If not, then removing those form boards, temporarily supporting the fireplace, removing the concrete, removing the stump, then pouring a new concrete foundation footing (50 feet thick to make up for that stump ) should resolve the issue?

    With all those wildfires around out there, I would think insurance companies would have greater concerns about insuring anything out there, that the issue for insurance wouldn't be that stump?

    Jerry Peck
    Construction Litigation Consultant - Retired
    www.AskCodeMan.com

  8. #8
    Join Date
    Oct 2014
    Location
    Maryland, DC, and Northern Virginia, electrical only
    Posts
    319

    Default Re: Organic Fireplace Support

    I wonder what a Field Evaluation Body would charge to label it. With their blessing, at least some insurers should give it a pass.


  9. #9
    Join Date
    Mar 2007
    Location
    Near Philly, Pa.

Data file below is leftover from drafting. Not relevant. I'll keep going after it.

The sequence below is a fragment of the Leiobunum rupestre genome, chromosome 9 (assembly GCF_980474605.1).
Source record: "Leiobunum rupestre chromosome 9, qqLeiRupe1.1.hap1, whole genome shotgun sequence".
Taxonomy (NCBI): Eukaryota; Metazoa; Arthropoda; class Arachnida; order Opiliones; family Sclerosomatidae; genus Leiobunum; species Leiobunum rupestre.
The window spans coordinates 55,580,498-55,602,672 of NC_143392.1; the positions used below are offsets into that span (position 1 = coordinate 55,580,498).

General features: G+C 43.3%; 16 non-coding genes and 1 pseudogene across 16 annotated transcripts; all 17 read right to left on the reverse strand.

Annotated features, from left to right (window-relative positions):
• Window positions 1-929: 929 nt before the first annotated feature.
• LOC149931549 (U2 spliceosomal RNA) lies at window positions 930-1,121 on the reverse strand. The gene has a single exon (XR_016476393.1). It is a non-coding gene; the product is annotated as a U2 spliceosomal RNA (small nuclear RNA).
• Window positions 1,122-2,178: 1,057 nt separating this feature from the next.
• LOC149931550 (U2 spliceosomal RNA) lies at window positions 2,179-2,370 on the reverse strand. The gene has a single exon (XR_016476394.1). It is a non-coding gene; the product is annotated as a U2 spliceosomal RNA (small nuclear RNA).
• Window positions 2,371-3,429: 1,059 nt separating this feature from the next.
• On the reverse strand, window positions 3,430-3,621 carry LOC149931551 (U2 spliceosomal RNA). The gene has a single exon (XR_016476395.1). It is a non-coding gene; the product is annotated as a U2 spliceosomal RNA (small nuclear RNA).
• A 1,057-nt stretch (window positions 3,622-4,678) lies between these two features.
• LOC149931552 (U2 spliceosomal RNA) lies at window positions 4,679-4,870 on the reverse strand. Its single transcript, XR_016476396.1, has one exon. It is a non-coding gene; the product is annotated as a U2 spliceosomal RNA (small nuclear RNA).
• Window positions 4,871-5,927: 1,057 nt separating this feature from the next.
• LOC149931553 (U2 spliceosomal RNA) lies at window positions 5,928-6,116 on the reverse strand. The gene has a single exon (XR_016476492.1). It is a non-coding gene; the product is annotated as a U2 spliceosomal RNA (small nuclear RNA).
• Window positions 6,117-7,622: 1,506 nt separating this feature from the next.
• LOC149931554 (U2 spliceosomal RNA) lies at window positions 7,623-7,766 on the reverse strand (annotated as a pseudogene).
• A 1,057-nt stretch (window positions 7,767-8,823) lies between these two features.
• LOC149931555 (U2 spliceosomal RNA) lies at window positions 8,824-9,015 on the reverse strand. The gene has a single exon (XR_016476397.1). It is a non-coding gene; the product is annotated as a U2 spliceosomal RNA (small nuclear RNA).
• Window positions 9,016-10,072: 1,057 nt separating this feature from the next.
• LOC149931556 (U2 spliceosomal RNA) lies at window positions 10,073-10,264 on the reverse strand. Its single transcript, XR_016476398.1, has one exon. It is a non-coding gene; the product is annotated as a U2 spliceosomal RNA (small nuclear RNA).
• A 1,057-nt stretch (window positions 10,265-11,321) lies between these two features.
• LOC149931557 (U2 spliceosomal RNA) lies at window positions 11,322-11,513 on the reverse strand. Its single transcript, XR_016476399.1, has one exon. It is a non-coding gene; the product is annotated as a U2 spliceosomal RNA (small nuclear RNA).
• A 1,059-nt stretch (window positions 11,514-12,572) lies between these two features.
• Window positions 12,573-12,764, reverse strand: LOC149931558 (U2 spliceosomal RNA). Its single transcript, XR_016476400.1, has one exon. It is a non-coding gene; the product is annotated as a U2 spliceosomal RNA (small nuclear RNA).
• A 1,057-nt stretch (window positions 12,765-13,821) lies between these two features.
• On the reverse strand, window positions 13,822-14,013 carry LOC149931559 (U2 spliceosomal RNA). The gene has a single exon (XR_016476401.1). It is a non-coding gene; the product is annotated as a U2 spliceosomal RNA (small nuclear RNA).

Posts
    1,677

    Cool Re: Organic Fireplace Support

    Quote Originally Posted by Gunnar Alquist View Post
    Jerry,

    That is pretty much what I was thinking. A 200' tall, 7' diameter (at the base) coastal redwood weighs in at 50+ tons. A single-story masonry fireplace weighs-in at maybe 4-6 tons? Plenty of margin, the spread of the stump is more than I see for most fireplace footings, and this thing has been here for about 100 years now. But, I'm not sure that I want to guarantee it though.

    I am hoping Bob Harper sees this and has a comment.
    LOL. Thx Gunnar. Masonry fireplaces must have an independent masonry footing and foundation capable of supporting the full load of the fireplace and chimney. You cannot have any form of combustibles touching the underside of the fireplace for a 4" clearance. The hearth extension must be supported by the foundation or be cantilevered off it.

    Easiest solution for me is to remove the fireplace to the subfloor level and replace with a factory built fireplace. You can do a woodburner listed to UL 127, a gas direct vent listed to ANSI Z21.88 or even a pellet stove. Believe it or not many pellet inserts are approved for built-in installation if meeting modest clearances to combustibles. I've built many cabinets over them.

    Sorry I'm not always lurking here. In semi-retirement as technical adviser for a friend's fireplace shop in DE but ridiculously busy. I hope all are well.